4.Long-term idling: Long-term idling will cause the engine to run continuously without actual load, which will increase engine wear, because at idle, the lubricating oil and coolant circulation speed is lower, unable to effectively cool and lubricate the key components of the engine. Prolonged idling can cause excessive wear on internal engine components and reduce engine life. Idling continuously consumes fuel but produces no effective power output. This results in wasted energy, increased operating costs, and a negative impact on the environment, especially during prolonged idling. The pressure of the hydraulic system will also be maintained at a low level because of long idling. This can lead to instability in the hydraulic system, such as reducing the response speed and lifting force of the hydraulic system, affecting operational efficiency and performance. When running at idle, the generator load is small and the battery may not be fully charged. Prolonged idling can cause battery power to drain, affecting the ability to start and operate other electronic devices. Prolonged idling will produce exhaust emissions, including carbon dioxide, carbon monoxide, etc. These emissions pollute the environment and negatively affect air quality and health.

5. Ignition heater: Ignition heater needs to use an open flame to heat the engine. If handled improperly or carelessly, it may cause a fire. This can cause serious damage and safety risks to the loader and the surrounding environment. When heating the engine, there may be liquid (such as fuel, coolant, etc.) around the engine, and the open flame at high temperature may cause liquid evaporation and leakage. This not only wastes resources, but can also lead to environmental pollution and fire risk. The ignition heater may also cause the engine to be at risk of overheating, if the temperature is high or the heating time is too long, the engine parts may be damaged, such as seals burned, piston deformation, etc. This reduces the life of the engine and increases the cost of servicing and replacing parts. The ignition warmer is difficult to achieve uniform heating, which may result in higher temperatures in some areas of the engine and lower temperatures in other areas. This uneven heating may cause thermal stress, uneven expansion and deformation, increasing the risk of engine failure.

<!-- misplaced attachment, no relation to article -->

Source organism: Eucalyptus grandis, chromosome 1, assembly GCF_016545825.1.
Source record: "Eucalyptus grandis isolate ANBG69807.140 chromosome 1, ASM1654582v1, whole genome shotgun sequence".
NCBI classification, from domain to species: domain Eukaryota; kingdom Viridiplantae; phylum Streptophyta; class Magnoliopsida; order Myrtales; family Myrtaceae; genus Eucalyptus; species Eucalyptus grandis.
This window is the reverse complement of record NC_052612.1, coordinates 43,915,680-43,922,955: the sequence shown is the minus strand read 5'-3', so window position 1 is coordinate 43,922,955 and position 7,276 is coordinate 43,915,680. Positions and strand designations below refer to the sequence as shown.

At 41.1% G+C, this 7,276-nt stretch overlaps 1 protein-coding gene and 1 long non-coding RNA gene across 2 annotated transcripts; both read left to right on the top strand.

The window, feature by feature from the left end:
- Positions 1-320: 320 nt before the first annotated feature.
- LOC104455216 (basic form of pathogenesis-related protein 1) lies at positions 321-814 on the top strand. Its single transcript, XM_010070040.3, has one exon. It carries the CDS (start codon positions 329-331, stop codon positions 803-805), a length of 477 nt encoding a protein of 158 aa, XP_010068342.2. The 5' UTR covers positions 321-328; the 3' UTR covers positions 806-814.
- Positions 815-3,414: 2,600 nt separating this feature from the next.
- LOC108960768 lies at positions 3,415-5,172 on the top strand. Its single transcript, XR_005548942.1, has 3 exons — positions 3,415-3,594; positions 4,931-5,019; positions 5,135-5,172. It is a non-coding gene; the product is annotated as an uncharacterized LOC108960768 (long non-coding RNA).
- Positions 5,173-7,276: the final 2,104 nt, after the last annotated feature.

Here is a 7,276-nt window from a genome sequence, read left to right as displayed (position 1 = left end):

6. Stop with load or stop immediately after operation: After stop with load or stop immediately after operation, the engine no longer works, but the temperature in the cooling system is still high. In this case, the circulation of the cooling system will slow down or stop, resulting in the engine temperature can not be reduced quickly. This can result in insufficient coolant to cool the engine, increasing the risk of overheating. The oil circulation in the lubrication system will be interrupted. This can result in some critical parts not getting enough lubrication, increasing the risk of wear and damage to parts. When a wheel loader is shut down with load or immediately shut down, pressure on the fuel supply system may remain, which can cause fuel to stall in the system, increasing the risk of fuel contamination and clogging. In addition, fuel may remain in the nozzle or combustion chamber, affecting the combustion effect on the next start-up.